Most will agree, our healthcare system is in chaos. The problem is systemic and far-reaching. Costs are rising, patients are confused—and the quality of care isn’t where it needs to be. Those on the receiving end of care (patients), those who provide care (doctors and hospitals), and those who pay for it (insurance companies and employers) understand. They’re on the front lines when it comes to a healthcare system that charges for services rendered instead of rewarding positive outcomes.
Yet, another group is feeling the fee-for-service pinch as well: Consumers in the credit market. Every day people looking to buy a home, finance a car, or take out a student loan are feeling the impact of a healthcare market that isn’t delivering value.
Fortunately, that situation is changing. Starting in the first half of 2023, credit-reporting agencies Equifax, Experian, and TransUnion will no longer include medical debt in collections under $500 on credit reports. And they’ll wait one year (rather than six months as has been the practice since 2017) before including unpaid medical debt greater than $500 on credit reports, giving consumers more time to pay, before credit is impacted.
Unpaid Medical Bills Damage Credit Scores
So what does credit have to do with healthcare? For consumers, medical debt and medical collections work against them
When Americans incur healthcare costs that they cannot pay, the debt goes into collections. This debt activity in turn shows up on credit reports. The fallout? These consumers get dinged the next time they apply for the credit they need. Hard-working people experience stress around unpaid medical bills that are disproportionate to outcomes achieved. They become part of a downward financial spiral that impacts their quality of life and borrowing power. This can lead to a long, difficult road from which to recover.
About nine percent of Americans (23 million people) have medical debt, according to a recent analysis by the Kaiser Family Foundation. While about 92% of Americans have health insurance, according to a recent article published by Statista, it doesn’t always take care of all the bills. Three million people have more than $10,000 in unpaid medical bills—a fact that most likely impacts their credit scores, despite the reality that medical debts and collections are proven not to be predictive of a consumer’s creditworthiness.
Individuals and families whose credit scores are affected by unanticipated medical charges are often those historically marginalized, including lower-to-middle-income Americans and minority groups.
VantageScore Reduces Impact of Medical Debt on Credit Scores
According to Silvio Tavares, President and CEO of VantageScore, a credit-scoring organization founded in 2014 by Equifax, Experian, and TransUnion, medical debt is different from most other kinds of debt. It often arises from unforeseen circumstances—as its occurrence is not planned or anticipated. Tavares notes that complicated, opaque insurance and healthcare billing practices only compound the issue. Our status quo healthcare system does not give its constituents the means to understand or predict how much care will cost so it can be planned for.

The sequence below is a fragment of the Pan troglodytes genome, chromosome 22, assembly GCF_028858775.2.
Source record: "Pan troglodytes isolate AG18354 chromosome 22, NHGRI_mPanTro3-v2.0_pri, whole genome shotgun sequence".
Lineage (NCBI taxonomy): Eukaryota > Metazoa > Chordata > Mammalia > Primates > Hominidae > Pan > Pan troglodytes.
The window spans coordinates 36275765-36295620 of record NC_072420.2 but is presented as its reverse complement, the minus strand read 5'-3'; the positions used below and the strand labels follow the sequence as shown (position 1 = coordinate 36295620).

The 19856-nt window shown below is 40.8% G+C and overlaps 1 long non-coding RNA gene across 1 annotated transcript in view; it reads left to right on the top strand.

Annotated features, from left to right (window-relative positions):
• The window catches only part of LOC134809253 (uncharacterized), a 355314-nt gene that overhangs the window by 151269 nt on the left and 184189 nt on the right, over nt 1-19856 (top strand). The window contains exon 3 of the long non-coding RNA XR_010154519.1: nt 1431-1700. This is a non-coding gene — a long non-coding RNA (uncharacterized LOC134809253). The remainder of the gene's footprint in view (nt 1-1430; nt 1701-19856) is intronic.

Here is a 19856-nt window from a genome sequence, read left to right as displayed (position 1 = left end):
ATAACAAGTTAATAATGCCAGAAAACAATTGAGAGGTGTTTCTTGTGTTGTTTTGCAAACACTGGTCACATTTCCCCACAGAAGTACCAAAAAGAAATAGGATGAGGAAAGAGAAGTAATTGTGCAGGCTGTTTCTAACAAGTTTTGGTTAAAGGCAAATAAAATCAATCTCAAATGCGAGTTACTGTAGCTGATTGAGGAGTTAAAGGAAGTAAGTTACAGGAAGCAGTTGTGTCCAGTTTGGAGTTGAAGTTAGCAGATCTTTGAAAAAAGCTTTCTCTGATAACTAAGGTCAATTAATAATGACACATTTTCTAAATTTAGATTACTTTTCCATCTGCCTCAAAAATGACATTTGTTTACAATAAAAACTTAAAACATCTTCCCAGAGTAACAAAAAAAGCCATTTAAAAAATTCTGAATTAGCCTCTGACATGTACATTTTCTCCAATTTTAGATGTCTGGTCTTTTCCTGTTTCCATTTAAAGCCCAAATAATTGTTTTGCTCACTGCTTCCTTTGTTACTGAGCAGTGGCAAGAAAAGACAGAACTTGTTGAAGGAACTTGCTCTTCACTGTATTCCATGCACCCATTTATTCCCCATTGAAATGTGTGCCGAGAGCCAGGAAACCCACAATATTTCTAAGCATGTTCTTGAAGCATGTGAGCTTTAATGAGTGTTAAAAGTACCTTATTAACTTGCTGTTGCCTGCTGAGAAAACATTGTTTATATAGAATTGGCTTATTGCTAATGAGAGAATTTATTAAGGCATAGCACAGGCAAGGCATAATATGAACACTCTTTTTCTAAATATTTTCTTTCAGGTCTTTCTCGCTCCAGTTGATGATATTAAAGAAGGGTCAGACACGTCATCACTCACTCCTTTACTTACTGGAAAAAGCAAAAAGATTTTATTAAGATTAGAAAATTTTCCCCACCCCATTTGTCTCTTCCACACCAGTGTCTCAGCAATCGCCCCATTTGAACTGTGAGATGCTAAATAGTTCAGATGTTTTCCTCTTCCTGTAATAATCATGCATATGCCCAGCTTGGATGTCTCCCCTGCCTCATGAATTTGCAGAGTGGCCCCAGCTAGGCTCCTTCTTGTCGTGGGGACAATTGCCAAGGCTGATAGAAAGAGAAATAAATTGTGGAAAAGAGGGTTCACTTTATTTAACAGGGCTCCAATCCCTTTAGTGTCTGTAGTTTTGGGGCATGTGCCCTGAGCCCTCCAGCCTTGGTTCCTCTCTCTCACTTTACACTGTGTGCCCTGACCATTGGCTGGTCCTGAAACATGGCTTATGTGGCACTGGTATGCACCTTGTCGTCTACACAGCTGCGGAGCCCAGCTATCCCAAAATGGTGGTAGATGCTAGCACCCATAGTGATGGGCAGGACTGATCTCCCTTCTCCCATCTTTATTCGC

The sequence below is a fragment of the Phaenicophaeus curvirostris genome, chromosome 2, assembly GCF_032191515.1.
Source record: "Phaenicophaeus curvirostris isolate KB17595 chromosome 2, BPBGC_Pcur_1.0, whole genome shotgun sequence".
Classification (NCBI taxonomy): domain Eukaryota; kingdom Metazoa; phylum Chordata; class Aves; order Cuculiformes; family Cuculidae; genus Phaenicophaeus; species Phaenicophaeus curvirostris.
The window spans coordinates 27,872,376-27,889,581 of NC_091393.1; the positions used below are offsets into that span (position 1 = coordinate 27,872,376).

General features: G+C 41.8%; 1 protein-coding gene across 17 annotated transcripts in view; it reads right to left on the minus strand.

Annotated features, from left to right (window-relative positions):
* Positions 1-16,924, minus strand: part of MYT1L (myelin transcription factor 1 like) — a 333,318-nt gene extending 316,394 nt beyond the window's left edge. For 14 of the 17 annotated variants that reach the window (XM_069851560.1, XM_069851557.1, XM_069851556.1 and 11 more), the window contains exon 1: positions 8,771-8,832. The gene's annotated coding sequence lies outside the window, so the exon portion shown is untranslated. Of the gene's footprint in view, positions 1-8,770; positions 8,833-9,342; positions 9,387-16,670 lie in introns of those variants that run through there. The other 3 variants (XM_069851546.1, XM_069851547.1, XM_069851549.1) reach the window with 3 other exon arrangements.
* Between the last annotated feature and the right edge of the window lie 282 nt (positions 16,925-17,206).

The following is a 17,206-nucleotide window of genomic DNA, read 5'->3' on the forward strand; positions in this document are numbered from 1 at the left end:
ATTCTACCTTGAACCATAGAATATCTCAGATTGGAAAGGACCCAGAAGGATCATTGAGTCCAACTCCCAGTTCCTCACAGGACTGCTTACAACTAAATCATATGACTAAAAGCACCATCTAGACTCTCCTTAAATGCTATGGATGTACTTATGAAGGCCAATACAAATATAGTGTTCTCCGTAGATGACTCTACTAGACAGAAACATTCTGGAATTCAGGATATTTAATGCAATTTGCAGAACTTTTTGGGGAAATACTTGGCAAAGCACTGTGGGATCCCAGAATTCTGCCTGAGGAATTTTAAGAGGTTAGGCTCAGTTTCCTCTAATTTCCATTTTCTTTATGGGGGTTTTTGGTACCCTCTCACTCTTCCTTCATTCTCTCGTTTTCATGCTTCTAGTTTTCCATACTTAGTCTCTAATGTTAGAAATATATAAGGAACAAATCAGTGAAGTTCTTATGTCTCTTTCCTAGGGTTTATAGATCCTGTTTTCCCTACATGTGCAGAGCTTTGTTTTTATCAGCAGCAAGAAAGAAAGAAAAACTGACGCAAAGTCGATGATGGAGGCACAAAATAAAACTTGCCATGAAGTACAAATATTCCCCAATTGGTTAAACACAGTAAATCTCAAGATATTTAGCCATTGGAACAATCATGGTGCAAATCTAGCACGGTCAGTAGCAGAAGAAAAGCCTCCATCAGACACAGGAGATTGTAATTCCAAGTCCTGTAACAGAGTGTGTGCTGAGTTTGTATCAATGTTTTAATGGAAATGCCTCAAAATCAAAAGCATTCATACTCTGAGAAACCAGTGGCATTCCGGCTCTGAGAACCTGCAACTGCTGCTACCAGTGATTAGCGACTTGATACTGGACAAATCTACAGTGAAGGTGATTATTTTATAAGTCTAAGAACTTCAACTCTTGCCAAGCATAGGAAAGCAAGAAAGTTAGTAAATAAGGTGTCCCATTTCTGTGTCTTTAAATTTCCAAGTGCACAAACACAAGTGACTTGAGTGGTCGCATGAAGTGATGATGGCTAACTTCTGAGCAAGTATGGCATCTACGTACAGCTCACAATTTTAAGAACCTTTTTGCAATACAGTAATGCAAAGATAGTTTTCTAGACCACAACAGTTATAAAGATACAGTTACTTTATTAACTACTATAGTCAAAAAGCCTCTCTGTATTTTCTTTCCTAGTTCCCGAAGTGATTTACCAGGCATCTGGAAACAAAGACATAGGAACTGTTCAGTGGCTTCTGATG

This situation sheds light on yet another way the prevailing fee-for-service healthcare payment model is failing the very people it is supposed to help. It is a flawed model because it pays only on the number of services performed—not on how well a patient fares. Because of all these factors, VantageScore made the decision to no longer factor in medical debt and medical collection data when calculating credit scores. Enlace Health commends those not directly involved in the healthcare marketplace—such as VantageScore and the three major reporting companies—for doing their part to minimize the impact of unproductive practices related to current payment models and billing practices in healthcare today.
" Our decision [to remove medical collection and debit from our credit scores] is both empirically driven and simply the right thing to do. These types of debts and collections are not predictive of a consumer’s creditworthiness and they often arise from unforeseen circumstances or complicated, opaque insurance and healthcare provider billing practices…
Our decision to remove this information entirely is reflective of VantageScore’s continued effort to be the most predictive model and increase financial inclusion. "
President and CEO, VantageScore
Value-Based Care Reducing Cost of Healthcare
The price of healthcare continues to rise — currently sitting at 19.7% of the United States GDP. Patient outcomes take a backseat to the day-to-day operations of healthcare. And consumers feel the impact financially in more ways than one. Luckily, changes are coming. Value-based care lets all involved—payers, providers, tech companies, patients, plus credit scoring and reporting organizations—engage within an ecosystem of efficiency, cost-containment, transparency, and predictability.
Making The Case for Value-Based Care: BCBS Execs Speak Out
How to Increase Savings with Value-Based Care
VantageScore Takes Steps to Further Support Consumers Affected By Medical Debt Collections
VantageScore Excluding Medical Bills from Credit Scores
Health Insurance In The US- Statistics and Facts
The Burden of Medical Debt in The United States